several years. He returned to OSU in 2000 as an assistant professor and brought Cal Poly's "hands-on" approach to his classes. Some of Weckler's experience gained in the private and academic world ranges from irrigation and water system design to food and crop processing to field deployment and data reduction of airborne optical sensor systems. His experiences continue to benefit his students. "He gives students the tools and resources needed to succeed and lets them do things their own way," said Ryan Woolbright, a 2006 senior design team member. Among the 17 courses Weckler has taught at Cal Poly and OSU is the biosystems and agricultural engineering capstone course, the senior design team project. This two-semester course organizes the class into three- or four-person teams. The course allows the students to get "reallife" experience in agricultural engineering. Students learn the importance of budgeting, scheduling and interacting with clients, among many other lessons, Weckler said. "When I took over the senior design course, I had a group of topnotch students," he said. "They asked for a 'real-world' experience, so that's what I gave them." Weckler laughed about his apprehension of the project. "Finding the clients was tough at first," Weckler said. "But after a few years, you develop a track record that you can point to."

The senior design program certainly has bragging rights as teams from OSU have won first place in the American Society of Agricultural and Biological Engineers AGCO National Student Design Competition three of the last four years. One of the projects a team developed included RoboPig, a lifesized pig on wheels that sprays artificial boar pheromones to excite sows for artificial insemination. Other projects include a 42-foot folding disk students welded and assembled themselves and the mechanical bucking horse project that simulated the rocking movements of a horse rather than a mechanical bull. "RoboPig was definitely interesting," Weckler said, "along with the horse, but the disk was by far the biggest project." Weckler improves the senior design team project each year, which makes the course exciting, Woolbright said. "The success of the course starts with the instructor," said Ron Elliott, BAE department head. "The two-semester sequence is very intensive, but he provides strong路 leadership and he is a great mentor."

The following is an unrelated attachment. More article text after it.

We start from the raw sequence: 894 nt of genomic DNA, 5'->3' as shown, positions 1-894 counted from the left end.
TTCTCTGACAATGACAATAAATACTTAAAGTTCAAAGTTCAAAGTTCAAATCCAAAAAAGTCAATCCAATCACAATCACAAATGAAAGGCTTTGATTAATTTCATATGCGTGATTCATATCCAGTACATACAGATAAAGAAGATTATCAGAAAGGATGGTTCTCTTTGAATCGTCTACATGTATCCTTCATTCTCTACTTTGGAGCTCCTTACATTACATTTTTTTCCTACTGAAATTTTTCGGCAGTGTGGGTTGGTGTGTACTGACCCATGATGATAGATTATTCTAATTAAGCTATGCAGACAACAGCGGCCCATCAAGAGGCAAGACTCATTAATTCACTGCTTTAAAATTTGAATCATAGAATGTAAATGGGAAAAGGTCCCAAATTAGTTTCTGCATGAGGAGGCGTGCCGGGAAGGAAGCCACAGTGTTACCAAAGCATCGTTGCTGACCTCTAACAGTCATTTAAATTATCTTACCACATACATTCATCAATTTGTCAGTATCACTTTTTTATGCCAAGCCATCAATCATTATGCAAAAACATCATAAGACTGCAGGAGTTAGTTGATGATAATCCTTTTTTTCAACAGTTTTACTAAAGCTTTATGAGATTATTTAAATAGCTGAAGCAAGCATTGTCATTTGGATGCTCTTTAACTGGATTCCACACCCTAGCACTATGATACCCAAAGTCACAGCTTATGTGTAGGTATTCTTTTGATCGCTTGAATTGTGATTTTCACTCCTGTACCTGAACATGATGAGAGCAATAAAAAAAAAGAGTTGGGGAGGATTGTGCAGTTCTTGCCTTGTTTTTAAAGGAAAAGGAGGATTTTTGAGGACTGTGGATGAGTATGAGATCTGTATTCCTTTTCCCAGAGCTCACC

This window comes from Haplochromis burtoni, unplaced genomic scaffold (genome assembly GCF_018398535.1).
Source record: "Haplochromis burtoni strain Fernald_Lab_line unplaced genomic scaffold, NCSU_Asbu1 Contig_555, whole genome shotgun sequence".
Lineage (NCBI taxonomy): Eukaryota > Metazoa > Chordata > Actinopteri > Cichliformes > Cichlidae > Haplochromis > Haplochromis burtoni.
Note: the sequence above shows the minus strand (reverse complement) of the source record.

The entire BAE department and faculty are involved with the senior design classes, and most know the students by first name, Weckler said. "I am certainly aware of all senior design projects," Elliott said, "but Dr. Weckler manages them. I just try to encourage and facilitate. I am very proud of the senior design students' accomplishments." While some design projects have won awards, all projects are valuable to the students and the BAE department. "Each design project is valuable because of the tremendous experience gained by the students," Elliott said. "The key part of the course is preparing the graduates for their careers. Their success is reflected in all the posi-

COWB..QX }ourruu